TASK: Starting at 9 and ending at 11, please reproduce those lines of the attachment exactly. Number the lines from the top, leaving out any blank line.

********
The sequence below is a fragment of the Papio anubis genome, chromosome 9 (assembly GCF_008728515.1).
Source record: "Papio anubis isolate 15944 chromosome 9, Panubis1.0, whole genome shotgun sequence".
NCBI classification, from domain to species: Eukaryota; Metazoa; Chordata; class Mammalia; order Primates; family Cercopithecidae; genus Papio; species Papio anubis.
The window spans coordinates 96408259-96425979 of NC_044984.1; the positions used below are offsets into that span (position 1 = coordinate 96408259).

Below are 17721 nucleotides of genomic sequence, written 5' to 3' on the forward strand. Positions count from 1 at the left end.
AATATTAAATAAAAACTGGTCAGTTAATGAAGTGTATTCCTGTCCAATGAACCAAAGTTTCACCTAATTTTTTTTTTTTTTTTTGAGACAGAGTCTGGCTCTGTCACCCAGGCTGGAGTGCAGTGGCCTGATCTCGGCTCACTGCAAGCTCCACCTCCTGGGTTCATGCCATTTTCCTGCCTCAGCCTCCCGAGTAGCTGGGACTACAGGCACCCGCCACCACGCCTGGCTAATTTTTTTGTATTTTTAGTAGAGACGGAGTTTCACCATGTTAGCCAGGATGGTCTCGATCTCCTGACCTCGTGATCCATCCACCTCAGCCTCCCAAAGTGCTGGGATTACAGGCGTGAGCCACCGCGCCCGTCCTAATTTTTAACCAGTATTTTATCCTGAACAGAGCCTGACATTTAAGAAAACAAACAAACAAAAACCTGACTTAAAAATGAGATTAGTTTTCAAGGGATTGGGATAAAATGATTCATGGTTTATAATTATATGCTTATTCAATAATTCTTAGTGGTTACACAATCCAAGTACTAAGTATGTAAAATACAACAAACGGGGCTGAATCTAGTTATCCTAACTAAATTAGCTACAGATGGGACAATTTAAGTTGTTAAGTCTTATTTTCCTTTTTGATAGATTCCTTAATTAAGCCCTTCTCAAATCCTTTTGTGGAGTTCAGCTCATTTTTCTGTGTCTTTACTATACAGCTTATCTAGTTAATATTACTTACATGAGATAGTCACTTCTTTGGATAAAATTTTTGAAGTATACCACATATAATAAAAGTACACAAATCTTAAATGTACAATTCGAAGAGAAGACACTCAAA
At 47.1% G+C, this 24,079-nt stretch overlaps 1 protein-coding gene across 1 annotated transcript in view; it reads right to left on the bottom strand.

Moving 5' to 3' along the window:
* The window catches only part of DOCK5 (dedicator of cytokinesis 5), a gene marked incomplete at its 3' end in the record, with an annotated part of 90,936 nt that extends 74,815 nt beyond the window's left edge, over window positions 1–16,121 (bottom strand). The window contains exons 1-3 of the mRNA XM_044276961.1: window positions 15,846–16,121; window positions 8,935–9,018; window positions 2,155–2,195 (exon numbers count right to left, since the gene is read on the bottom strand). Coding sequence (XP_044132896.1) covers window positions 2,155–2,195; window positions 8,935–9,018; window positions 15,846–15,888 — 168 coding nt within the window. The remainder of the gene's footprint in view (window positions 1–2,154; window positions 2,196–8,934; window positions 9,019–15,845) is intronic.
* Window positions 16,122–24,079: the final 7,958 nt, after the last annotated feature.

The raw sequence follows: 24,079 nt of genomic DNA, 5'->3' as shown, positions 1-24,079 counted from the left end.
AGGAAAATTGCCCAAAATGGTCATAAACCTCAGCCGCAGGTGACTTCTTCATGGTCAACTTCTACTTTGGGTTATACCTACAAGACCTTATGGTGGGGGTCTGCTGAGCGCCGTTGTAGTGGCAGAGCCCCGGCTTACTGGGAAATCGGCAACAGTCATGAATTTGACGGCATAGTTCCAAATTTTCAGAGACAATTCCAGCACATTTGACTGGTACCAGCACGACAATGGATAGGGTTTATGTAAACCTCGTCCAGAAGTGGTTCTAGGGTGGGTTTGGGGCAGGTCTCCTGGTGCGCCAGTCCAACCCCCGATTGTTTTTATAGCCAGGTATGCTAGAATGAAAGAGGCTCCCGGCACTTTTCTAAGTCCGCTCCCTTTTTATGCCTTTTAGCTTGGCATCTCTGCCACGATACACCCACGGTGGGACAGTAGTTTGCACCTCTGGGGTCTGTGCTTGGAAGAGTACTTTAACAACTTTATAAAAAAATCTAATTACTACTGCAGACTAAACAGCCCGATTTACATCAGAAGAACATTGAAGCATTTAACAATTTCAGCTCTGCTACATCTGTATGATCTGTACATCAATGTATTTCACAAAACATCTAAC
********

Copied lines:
* The window catches only part of DOCK5 (dedicator of cytokinesis 5), a gene marked incomplete at its 3' end in the record, with an annotated part of 90,936 nt that extends 74,815 nt beyond the window's left edge, over window positions 1–16,121 (bottom strand). The window contains exons 1-3 of the mRNA XM_044276961.1: window positions 15,846–16,121; window positions 8,935–9,018; window positions 2,155–2,195 (exon numbers count right to left, since the gene is read on the bottom strand). Coding sequence (XP_044132896.1) covers window positions 2,155–2,195; window positions 8,935–9,018; window positions 15,846–15,888 — 168 coding nt within the window. The remainder of the gene's footprint in view (window positions 1–2,154; window positions 2,196–8,934; window positions 9,019–15,845) is intronic.
* Window positions 16,122–24,079: the final 7,958 nt, after the last annotated feature.

The raw sequence follows: 24,079 nt of genomic DNA, 5'->3' as shown, positions 1-24,079 counted from the left end.